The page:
Please be persistent and remember that your bladder is like any other muscle in the body and may require a few months training in order to reach its full potential.

Deferment techniques – helping you to hold on

Rushing to the toilet will not help.

You can tighten your pelvic floor muscles to help calm your bladder when the feeling of urgency develops, this will enable you to hold on for longer. Sitting or standing still when you get this urge will help you to concentrate on tightening your pelvic floor muscles.

Pelvic floor exercises

Your pelvic floor muscles

The pelvic floor muscles form a hammock underneath your pelvis to provide support and control the bladder and bowel. The muscles attach to the pubic bone at the front, then span backwards to the coccyx (tailbone) behind. The openings to your bladder and your bowel both pass through the pelvic floor muscle.

Pelvic floor diagram

What does the pelvic floor do?

It supports your pelvic organs and abdominal contents, especially when standing or on exertion.

It supports the bladder to help stop leaking. The muscles need to work gently at all times and be able to work harder when you cough and sneeze to avoid leaking. When muscles are not working effectively you may suffer from urinary incontinence.

It is used to control wind and for ‘holding on’ with your bowels.

Why should I exercise my pelvic floor muscles?

The sphincter muscles around the bladder neck may be damaged by prostate surgery, so the pelvic floor muscles become an important way of regaining continence. You can also contract your pelvic floor muscles after emptying your bladder to prevent post-micturition dribble.

To do this pelvic floor muscles need to be exercised. The exercise programme will help to maintain and/or improve their strength.

The exercise programme

A pelvic floor contraction is performed by closing and drawing up your front and back passages. Imagine you are trying to stop yourself from passing wind and at the same time try to stop the flow of urine. The feeling is one of ‘squeeze and lift’.

You can do this lying, sitting or standing. You can see if you are contracting the correct muscles by standing in front of a mirror and if you are contracting the correct muscle you will see the penis and testicles lift.

Start gently and stop if it hurts.

Do not

  • Pull in your tummy muscles excessively
  • Squeeze your legs together
  • Tighten your buttocks
  • You should aim to perform at least 10 contractions of the muscles, up to six times during the day, every day
  • Muscles only develop when you challenge them to work harder than normal. This will be different for everyone. There are many other ways of exercising the pelvic floor muscles
  • Develop a habit of bracing your pelvic floor muscles gently during everyday activities (lifting, carrying and during strenuous exercise) and particularly during any task which might challenge the bladder or put pressure through the pelvis
  • Do not exercise using the pelvic floor muscles to stop and start the flow of urine as it may interfere with normal bladder emptying

Tips for a healthy pelvic floor

To relieve the load on your pelvic floor, aim for an acceptable weight for your height and build. Being overweight (a BMI over 29) has been proven to have a negative impact on symptoms of stress incontinence. There are many ways of losing weight; your GP should be able to guide you as to the most suitable method for you.

Lifting puts extra strain on the pelvic floor. If you do need to lift a heavy object remember to tighten your pelvic floor before you lift, and hold it tight until you have lowered the load.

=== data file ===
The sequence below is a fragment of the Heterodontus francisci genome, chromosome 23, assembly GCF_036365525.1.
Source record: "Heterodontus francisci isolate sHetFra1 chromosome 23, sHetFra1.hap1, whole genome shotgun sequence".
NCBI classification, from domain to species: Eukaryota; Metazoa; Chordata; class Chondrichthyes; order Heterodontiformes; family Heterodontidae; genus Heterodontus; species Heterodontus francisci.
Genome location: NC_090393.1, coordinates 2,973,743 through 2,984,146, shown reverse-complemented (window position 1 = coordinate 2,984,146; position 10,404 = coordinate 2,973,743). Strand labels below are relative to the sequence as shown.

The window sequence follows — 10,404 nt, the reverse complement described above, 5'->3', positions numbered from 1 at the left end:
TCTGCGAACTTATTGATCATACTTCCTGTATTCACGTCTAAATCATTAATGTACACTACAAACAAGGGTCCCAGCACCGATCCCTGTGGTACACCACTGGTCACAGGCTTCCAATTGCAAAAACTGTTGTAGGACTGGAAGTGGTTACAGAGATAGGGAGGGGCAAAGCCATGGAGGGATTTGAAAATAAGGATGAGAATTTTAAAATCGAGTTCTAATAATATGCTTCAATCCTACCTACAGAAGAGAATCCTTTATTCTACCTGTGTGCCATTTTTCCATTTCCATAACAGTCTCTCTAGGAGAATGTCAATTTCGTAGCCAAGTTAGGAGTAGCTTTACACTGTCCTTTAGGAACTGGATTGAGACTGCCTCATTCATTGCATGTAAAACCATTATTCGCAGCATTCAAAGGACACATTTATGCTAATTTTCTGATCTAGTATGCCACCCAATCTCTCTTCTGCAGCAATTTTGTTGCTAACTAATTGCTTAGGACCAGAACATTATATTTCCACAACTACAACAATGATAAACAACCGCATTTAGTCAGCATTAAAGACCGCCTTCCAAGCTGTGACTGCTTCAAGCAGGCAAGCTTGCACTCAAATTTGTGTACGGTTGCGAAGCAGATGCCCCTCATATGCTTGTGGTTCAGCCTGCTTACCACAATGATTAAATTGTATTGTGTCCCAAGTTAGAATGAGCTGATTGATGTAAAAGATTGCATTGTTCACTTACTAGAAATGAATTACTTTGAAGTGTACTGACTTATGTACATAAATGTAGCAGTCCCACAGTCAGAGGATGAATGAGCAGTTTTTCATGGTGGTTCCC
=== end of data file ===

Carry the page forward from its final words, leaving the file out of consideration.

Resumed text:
Smoking - research suggests that smokers are more likely to experience urinary incontinence and this is due to the excessive strain that repetitive coughing puts on the pelvic floor. If you do smoke and would like support to stop smoking contact:

CAMQUIT – Cambridgeshire Stopping Smoking Service – 0800 018 4304

Or visit www.camquit.nhs.uk NHS Smoking helpline 0800 169 0169

Avoiding constipation

Many people find symptoms are worse if they are constipated. As the bladder and bowel are next to each other, a full bowel will affect bladder function.

To keep a healthy bowel, eat a balanced diet, which includes both soluble fibre (oats, barley, berries and fruit) and insoluble fibre (wheat based foods, cereal, vegetables and nuts).

  • Eat regular meals
  • You should go to the toilet to empty your bowel when you feel the need, as delaying may lead to constipation
  • Adequate fluid intake of one and a half to two litres will also help

For further advice

Bladder and Bowel Foundation

0845 345 0165
Bladder and bowel website

Local continence advisory service 01353 652145 or 01480 416734

Minor modification from the Cambridgeshire Community Services NHS Trust leaflet: MaleBladder Health

Who can I contact for more help or information?

Oncology nurses

Bladder cancer nurse practitioner (haematuria, chemotherapy and BCG)
01223 274608

Prostate cancer nurse practitioner
01223 216897

Non-oncology nurses

Urology nurse practitioner (incontinence, urodynamics, catheter patients)

01223 274608

Urology nurse practitioner (stoma care)

01223 349800

Urology nurse practitioner (stone disease)

07860 781828

Patient advice and liaison service (PALS)

Telephone: 01223 216756

PatientLine: *801 (from patient bedside telephones only)

email: pals@addenbrookes.nhs.uk

Mail: PALS, Box No 53

Addenbrooke's Hospital, Hills Road, Cambridge, CB2 2QQ

Chaplaincy and multi faith community

Telephone: 01223 217769

email: chaplaincy@addenbrookes.nhs.uk

Mail: The Chaplaincy, Box No 105

Addenbrooke's Hospital

Hills Road, Cambridge, CB2 2QQ

MINICOM System (‘type’ system for the hard of hearing)

Telephone: 01223 217589

Access office (travel, parking and security information)

Telephone: 01223 596060

We are smoke-free

Smoking is not allowed anywhere on the hospital campus. For advice and support in quitting, contact your GP or the free NHS stop smoking helpline on 0800 169 0 169.